So they meet in their cars at night on a deserted stretch of road, each with friends as witnesses and supporters (exactly like nominally adult duelists with their pistols and seconds: there is no difference). The witnesses get out and the antagonists, facing each other from behind the wheels of their cars at a distance of perhaps a mile, race furiously at each other like rutting mountain sheep. The idea is that whoever swerves to avoid a collision is a coward, and thus besmirched. Of course they then both survive, and can continue trying to tap the cheerleaders.
Here is the very essence of honor, an engorged, all-consuming vanity, a willingness to die for one’s ego. Marbles, I insist. Much better.
This irrational behavior finds a place in international affairs. In fact, it comes close to being international affairs. One sees it often in the unwillingness of countries (read: psychological short men in charge of countries) to back down when nothing important is at stake, or to cut their losses when hobbyist wars go awry.
As noted, today our thunder-thump patriots say that we must find an honorable exit strategy from Iraq. This means that if we can’t steal the oil, we can at least pretend we won the war gloriously. Again, honor is ego: We aren’t going to swerve. Better that we bankrupt the country, fill the hospital wards with paraplegic and blind teenagers, kill who-cares-how-many Iraqis, than blink. Mine is longer than yours. It is, it is, it is.
Honor is a protective device for people whose self-esteem needs protection. Picture some archduck in England—actually “archduck” was a typo, but I think it better conveys the sense. Anyway, this gorgeous trinket of chivalry, which is itself a loathsome hotbed of honor, probably has twelve toes from more intermarriage than a holler in West Virginia, and a thistle-down intelligence, and the self-reliance of a queen ant. He is a monument to non-hybrid unvigor.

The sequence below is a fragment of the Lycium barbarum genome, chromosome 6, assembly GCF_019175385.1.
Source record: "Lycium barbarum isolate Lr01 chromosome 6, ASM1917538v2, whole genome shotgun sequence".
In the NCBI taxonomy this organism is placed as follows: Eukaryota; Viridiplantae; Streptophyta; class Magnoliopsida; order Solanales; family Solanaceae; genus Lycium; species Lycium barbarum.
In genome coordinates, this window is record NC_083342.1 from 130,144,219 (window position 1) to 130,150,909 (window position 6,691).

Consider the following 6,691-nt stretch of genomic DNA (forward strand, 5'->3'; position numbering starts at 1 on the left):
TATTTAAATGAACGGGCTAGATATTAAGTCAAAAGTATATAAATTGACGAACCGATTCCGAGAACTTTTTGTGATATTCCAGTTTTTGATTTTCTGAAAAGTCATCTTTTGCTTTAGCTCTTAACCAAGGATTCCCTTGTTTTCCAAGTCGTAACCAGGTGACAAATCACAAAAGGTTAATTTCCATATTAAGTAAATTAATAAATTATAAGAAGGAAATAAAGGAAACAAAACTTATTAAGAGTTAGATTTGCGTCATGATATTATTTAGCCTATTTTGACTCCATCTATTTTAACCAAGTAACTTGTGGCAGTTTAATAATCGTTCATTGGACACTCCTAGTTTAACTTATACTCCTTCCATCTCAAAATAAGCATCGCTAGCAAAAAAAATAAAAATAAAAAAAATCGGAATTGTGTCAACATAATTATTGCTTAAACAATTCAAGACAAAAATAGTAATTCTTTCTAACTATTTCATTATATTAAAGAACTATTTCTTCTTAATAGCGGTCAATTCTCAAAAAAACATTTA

How does he protect his etiolated parsnip-like self-esteem from some village kid named, oh, say, Newton, who would regard him as the intellectual equivalent of a turnip? Easy. He invokes his honor. Defensive vanity. “A mere commoner. Pish.” Elevated nose, depressed intelligence.
None of this is necessary. Perhaps the greatest military thinkers in history are Fredwitz and James P. Coyne, in that order. Dr. Coyne’s proposed exit strategy is simple: “OK, on the plane. Now.” Should this seem unfathomable by its complexity, it could be reduced to four words. But no. What general, what president who has said “Mission accomplished,” is going to admit that it didn’t work so well? We must leave with honor. Not necessarily with all our body parts, or all the soldiers we came with, but with honor.
Question: Can someone smart out there answer a question about Dreamweaver? I want the text of the columns on this site to appear as they do here instead of running all across the screen. I don’t have a Dreamweaver book, but it was easy enough to make the new template used here. This will work for future columns.
The problem is that I don’t know how to backfit the text of past columns into the new format. It’s easy enough to add a table to the old template, but that doesn’t put the text inside it. In code view I can put table tags around the text, which works for individual columns, but “Apply Template” doesn’t apply the new format to old columns. A site-wide search-and-replace to put table tags around text might work, but would probably be messy. Is there a way to do this? I am an appalling Dreamweaver unwizard.
Sunday, January 4, 2009
Tax his bed,
Tax the table
At which he's fed.
Tax his tractor,
Tax his mule,
Teach him taxes
Are the rule.
Tax his work,
Tax his pay,
He works for peanuts anyway!
Tax his cow,
Tax his goat,
Tax his pants,
Tax his coat.
Tax his ties,
Tax his shirt,
Tax his work,
Tax his dirt.
Tax his tobacco,
Tax his drink,
Tax him if he
Tries to think.
Tax his cigars,
Tax his beers,
If he cries
Tax his tears.
Tax his car,
Tax his gas,
Find other ways
To tax his ass.
Tax all he has
Then let him know
That you won't be done
Till he has no dough.
When he screams and hollers;
Then tax him some more,
Tax him till
He's good and sore.
Then tax his coffin,
Tax his grave,
Tax the sod in
Which he's laid.
Put these words
Upon his tomb,
'Taxes drove me
to my doom...'